Tom (Cockeye) found himself one night in November seated with his brother topers round the cup-and-glass-covered table at the Ball Inn. He was in high spirits, and Blandy eyed her customers with delight. Tom threw out his humour almost without intermission, and ever and anon there were roars of laughter that made the pewter dishes tingle on the shelves.

Thus hours flew on “angels' wings”, until the sable-faced clock had announced the noon of night; after which a jeering pot-fellow of Tom's began to rally him on the Dale ghost, for that night poor Cockeye had to pass necessarily the dismal rendezvous of this unearthly being.

“Cheer up! cheer up! Cockeye,” said Blandy, “not afraid of a woman nor her spirit certain!”
“Nor the d---l either, with another quart, eh ! lads!” replied Cockeye.
“Come, come, this is too grave a subject to be lightly talked about”, said mine host, in a tone somewhat pathetic.
“'Tis sad, ma cher, that the woman whose spirit still wanders the dell, came to an untimely end, or death”, said Mrs. Blandy.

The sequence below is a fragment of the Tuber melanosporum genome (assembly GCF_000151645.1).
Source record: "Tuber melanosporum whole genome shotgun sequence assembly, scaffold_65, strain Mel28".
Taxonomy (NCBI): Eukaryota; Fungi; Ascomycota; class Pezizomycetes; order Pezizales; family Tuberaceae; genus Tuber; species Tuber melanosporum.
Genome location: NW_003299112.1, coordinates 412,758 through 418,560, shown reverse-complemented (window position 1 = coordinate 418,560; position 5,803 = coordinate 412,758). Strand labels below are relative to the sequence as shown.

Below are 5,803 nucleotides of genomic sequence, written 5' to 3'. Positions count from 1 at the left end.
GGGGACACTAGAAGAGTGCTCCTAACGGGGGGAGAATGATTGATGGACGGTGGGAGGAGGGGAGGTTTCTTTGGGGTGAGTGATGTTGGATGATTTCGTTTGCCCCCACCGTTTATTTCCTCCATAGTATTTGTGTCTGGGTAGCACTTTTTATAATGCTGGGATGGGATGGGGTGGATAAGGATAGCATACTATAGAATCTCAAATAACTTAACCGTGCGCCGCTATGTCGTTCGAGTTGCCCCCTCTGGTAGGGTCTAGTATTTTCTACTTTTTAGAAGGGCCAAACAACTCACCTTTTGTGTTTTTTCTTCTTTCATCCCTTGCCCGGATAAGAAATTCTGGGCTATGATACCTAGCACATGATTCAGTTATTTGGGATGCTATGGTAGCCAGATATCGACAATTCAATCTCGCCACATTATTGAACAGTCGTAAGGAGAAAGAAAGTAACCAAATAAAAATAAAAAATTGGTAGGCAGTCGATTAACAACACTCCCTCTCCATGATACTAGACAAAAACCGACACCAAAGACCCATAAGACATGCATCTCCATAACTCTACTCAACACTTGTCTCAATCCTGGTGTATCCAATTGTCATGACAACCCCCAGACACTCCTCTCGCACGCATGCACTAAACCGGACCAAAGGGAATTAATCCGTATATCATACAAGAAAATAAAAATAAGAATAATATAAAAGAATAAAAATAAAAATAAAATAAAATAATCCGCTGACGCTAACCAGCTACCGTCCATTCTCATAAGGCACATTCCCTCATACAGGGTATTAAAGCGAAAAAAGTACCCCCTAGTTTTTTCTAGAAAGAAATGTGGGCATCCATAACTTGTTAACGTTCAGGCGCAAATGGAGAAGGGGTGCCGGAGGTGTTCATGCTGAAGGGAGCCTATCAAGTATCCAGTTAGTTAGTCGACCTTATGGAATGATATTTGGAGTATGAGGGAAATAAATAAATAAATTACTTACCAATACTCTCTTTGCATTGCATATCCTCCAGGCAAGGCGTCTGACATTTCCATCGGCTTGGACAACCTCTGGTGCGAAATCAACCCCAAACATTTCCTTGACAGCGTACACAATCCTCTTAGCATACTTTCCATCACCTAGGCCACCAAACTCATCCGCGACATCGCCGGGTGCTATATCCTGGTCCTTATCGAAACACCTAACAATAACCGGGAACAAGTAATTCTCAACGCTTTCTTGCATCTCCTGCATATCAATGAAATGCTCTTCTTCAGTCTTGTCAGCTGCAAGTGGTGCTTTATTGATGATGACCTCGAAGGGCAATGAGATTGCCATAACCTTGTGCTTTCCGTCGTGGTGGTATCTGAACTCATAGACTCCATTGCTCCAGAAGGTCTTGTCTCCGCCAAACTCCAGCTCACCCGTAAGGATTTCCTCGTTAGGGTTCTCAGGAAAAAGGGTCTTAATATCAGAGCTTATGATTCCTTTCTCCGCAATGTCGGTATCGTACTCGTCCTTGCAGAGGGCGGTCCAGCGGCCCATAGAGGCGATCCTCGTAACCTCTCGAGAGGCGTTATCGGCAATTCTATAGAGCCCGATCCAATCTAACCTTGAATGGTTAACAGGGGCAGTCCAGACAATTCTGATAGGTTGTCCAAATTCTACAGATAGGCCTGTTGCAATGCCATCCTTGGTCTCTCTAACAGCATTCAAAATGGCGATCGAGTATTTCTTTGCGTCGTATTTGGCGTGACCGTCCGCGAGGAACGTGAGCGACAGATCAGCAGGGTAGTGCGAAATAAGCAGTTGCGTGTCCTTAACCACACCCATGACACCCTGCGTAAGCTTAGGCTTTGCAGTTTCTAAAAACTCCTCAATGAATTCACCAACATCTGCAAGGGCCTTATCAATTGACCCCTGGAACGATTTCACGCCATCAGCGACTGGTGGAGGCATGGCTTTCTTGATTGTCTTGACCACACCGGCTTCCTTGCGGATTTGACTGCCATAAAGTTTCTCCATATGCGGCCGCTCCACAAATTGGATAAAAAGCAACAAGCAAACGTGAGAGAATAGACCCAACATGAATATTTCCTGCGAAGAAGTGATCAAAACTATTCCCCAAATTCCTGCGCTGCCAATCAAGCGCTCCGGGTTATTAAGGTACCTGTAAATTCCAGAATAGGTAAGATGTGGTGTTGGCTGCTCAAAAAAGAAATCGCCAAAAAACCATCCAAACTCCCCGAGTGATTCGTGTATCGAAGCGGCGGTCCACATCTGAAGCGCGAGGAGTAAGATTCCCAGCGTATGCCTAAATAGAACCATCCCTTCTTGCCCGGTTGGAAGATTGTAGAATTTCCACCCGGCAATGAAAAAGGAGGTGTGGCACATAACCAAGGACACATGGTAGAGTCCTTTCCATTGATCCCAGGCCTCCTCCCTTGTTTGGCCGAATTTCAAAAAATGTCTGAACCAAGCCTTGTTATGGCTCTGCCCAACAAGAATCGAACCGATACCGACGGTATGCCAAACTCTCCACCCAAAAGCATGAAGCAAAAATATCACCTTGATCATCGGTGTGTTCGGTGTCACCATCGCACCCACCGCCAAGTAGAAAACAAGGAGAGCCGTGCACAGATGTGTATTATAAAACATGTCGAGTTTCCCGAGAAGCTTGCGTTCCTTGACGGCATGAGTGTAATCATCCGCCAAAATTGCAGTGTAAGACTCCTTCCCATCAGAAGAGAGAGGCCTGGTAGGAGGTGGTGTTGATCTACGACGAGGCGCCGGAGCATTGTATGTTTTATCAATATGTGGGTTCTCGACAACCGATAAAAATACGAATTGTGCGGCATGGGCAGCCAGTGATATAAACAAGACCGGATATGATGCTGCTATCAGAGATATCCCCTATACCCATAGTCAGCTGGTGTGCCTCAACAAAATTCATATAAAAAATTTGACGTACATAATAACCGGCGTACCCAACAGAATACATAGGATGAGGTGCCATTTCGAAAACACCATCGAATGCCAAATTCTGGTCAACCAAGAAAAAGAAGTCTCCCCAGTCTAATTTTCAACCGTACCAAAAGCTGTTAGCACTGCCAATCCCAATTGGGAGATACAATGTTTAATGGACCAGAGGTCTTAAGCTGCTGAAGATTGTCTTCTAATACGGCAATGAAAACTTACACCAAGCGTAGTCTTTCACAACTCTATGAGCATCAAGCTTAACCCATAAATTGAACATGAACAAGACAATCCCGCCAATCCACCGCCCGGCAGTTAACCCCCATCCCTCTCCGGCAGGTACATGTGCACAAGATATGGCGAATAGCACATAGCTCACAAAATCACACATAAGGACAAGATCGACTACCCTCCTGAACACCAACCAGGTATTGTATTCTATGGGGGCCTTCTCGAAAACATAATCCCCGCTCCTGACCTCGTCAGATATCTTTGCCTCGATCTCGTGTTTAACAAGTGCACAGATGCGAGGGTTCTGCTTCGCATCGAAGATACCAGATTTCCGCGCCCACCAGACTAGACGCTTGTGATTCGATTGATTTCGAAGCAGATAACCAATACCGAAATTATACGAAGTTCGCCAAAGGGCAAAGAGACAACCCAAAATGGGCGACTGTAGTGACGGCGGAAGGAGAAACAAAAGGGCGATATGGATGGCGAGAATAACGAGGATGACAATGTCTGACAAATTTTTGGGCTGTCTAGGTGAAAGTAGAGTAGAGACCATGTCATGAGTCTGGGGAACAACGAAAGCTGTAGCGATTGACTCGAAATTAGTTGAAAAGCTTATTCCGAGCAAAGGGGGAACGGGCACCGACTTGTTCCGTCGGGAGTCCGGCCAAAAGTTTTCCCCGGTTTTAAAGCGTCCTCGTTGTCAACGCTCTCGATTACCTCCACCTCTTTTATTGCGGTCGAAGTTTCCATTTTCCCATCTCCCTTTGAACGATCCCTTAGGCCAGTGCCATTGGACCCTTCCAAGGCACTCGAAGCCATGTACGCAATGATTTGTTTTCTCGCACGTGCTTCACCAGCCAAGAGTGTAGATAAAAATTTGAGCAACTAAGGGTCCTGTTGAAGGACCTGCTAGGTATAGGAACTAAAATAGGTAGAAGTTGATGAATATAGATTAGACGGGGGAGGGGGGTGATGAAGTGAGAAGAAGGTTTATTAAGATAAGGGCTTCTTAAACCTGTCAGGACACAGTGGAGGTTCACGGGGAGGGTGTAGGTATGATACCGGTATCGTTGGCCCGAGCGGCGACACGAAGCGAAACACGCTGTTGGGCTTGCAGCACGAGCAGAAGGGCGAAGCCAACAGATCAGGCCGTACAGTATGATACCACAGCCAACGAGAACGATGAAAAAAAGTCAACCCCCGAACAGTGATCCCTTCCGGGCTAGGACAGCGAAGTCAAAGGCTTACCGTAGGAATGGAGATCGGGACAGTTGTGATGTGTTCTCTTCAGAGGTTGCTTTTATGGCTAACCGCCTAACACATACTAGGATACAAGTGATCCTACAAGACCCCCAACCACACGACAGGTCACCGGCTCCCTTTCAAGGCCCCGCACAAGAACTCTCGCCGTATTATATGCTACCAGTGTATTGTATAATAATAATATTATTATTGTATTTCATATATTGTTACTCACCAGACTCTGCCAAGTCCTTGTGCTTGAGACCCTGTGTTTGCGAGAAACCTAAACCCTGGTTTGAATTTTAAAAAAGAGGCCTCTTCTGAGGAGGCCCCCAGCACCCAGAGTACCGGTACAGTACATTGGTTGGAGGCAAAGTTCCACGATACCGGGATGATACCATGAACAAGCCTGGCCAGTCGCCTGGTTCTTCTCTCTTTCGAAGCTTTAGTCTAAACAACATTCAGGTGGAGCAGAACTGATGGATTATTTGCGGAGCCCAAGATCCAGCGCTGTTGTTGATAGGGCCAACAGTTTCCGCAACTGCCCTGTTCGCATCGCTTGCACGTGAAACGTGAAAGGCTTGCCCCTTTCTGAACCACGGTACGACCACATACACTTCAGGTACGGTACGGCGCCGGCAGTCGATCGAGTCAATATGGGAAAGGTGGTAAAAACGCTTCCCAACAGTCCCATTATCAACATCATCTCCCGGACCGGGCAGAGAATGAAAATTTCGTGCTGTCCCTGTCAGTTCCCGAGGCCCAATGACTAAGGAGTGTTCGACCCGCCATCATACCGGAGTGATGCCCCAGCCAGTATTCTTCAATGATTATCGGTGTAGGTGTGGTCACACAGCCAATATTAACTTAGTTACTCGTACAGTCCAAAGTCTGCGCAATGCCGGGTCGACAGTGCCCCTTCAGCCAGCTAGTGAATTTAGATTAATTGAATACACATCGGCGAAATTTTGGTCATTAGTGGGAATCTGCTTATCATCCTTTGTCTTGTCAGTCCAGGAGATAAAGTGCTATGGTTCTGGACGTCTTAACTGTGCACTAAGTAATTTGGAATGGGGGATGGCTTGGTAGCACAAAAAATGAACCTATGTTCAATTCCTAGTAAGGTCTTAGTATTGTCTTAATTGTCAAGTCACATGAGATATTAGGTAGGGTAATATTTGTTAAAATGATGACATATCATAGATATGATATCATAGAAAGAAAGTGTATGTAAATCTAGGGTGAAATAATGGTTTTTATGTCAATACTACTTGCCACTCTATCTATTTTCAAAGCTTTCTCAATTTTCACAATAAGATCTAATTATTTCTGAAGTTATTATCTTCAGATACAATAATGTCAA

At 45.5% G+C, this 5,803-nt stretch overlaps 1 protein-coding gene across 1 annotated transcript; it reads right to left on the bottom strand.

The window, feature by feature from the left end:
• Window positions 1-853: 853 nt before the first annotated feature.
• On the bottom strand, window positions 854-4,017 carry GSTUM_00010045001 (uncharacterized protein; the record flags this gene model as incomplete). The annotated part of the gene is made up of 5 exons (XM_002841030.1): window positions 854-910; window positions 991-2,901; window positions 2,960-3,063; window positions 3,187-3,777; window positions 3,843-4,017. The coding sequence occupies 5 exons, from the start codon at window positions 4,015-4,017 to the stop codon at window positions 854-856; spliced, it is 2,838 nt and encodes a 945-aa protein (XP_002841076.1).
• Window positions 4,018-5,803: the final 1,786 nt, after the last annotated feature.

“Another drop more, good landlady, and I'll ask her that question this night”, said Cockeye, now almost incapable of sitting in his chair.

Cockeye and his boon companions parted at last, the former taking his solitary way up the haunted dell, and the latter their several ways homewards.

It was near three o'clock in the morning; the moon shed her silver beams on the grim rocks that rose around like towering battlements; all was silent as the grave, except the gurgling of a rill which runs in a narrow, but deep channel, alongside the road that threaded the dell. Cockeye staggered onward, but at every successive step he became more and more subject to peculiar and impressive sensations; fear, deep and undefined, began to creep around his heart as he glanced frequently around him.